Yeah, I've got the same question. Where did 'akrab' come from?
Akrab sounds very close( in that it seems to have same root) to the Arabic/Persian Qurb (nearness/proximity) and Urdu Qareeb (near). Maybe that would explain where it came from
^Just a hunch
Akrab is from the word "aqrab"
Both have the similar pronunciation (not exactly same) but different meanings.
For "qareeb", we have "karib".
Does this mean close in terms of physical distance or could it also mean close as close friends?
It means he rejected her badly, basically put her in the bro zone
I caught it as your second choice.
WTF ? never seen this Akrab word before.
Physically close? Or in the sense of familiar?
In the "Mark the correct meaning" the multi-choice sentence is "Aku dan dia tidak dekat." - is that an error or is there a reason for it?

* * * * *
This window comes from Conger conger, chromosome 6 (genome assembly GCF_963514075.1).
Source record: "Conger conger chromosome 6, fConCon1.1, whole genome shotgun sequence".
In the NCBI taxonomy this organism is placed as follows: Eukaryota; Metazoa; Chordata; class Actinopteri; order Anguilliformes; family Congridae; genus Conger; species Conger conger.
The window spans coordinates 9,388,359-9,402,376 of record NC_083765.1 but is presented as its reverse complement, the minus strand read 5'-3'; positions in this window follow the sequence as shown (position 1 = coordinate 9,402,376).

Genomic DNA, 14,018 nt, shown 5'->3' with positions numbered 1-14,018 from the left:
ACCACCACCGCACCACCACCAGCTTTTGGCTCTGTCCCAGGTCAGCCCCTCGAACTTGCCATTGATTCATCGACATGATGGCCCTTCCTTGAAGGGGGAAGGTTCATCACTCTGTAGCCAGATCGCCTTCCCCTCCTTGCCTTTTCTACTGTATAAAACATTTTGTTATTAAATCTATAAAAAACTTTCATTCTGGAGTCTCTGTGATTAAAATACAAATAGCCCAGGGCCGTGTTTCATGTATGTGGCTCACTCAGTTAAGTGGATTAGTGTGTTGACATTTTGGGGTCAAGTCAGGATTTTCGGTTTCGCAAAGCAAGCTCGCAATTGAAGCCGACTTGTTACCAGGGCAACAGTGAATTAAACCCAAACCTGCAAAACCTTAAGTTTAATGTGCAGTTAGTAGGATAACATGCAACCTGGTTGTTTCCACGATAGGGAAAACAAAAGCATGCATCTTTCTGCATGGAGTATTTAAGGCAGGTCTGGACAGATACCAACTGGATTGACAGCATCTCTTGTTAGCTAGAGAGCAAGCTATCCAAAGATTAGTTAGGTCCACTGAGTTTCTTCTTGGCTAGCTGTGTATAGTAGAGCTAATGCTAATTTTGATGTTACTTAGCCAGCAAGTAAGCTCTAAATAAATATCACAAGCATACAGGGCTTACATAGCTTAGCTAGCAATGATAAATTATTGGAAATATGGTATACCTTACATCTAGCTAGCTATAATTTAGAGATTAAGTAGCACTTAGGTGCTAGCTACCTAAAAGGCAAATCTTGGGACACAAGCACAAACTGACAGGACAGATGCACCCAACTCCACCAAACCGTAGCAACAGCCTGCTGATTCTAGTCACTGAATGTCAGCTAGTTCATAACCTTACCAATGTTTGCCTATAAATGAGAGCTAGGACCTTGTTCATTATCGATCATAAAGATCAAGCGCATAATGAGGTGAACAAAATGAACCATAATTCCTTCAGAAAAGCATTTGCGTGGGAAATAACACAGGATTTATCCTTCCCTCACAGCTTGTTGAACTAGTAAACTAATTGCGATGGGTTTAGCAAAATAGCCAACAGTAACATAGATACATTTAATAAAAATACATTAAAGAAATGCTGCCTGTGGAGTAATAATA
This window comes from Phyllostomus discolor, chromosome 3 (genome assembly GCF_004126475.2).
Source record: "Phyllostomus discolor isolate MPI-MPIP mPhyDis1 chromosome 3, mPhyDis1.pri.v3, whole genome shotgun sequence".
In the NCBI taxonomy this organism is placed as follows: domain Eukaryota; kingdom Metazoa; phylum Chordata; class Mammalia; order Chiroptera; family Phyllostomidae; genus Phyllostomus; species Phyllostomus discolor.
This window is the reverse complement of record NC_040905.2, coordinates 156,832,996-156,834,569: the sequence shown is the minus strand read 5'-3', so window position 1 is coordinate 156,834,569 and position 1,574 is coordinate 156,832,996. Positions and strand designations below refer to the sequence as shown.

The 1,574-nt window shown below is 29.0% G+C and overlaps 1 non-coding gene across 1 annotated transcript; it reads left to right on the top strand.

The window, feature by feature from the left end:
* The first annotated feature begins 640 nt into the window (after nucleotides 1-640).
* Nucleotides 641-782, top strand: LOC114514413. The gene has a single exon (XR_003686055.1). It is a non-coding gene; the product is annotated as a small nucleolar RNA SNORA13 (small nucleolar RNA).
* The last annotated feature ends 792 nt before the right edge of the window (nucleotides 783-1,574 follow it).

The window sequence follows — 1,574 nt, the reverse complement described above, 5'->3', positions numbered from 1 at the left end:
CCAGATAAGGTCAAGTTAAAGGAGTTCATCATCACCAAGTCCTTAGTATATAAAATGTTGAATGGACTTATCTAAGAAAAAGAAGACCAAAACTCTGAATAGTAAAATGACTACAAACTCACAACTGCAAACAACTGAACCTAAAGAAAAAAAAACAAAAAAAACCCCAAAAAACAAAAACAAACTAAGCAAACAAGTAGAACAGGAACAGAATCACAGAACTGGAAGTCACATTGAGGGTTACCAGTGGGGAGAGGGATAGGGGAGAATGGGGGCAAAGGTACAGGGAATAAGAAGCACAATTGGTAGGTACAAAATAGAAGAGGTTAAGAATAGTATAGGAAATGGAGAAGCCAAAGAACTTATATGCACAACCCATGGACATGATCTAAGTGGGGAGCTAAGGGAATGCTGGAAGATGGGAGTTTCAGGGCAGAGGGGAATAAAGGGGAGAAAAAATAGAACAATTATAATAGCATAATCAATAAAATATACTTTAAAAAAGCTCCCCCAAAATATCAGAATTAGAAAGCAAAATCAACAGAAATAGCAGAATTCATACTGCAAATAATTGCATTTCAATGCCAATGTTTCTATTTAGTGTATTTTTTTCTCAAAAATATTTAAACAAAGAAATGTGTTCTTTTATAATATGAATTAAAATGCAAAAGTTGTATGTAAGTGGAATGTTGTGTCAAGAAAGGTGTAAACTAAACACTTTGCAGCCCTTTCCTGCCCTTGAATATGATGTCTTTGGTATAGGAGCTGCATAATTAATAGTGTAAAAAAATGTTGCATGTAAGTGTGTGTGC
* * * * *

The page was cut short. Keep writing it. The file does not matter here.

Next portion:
No, that's true. We usually put the person 1 before the person 3. And yes, we have different way of thinking with English does.
In my multi-choice sentences, it says:
Dia dan ia tidak dekat (wrong)
Ia dan saya tidak dekat (correct)
Aku dan dia selamat sore dekat (wrong)
I couldn't see: "Aku dan dia tidak dekat".
Is this figurative or literal? Can it be used both ways?
Ive seen dekat used here on this course for the same translation ie dia dan saya tidak dekat.
Is it the same as dekrat?
No, akrab means familiar/intimate.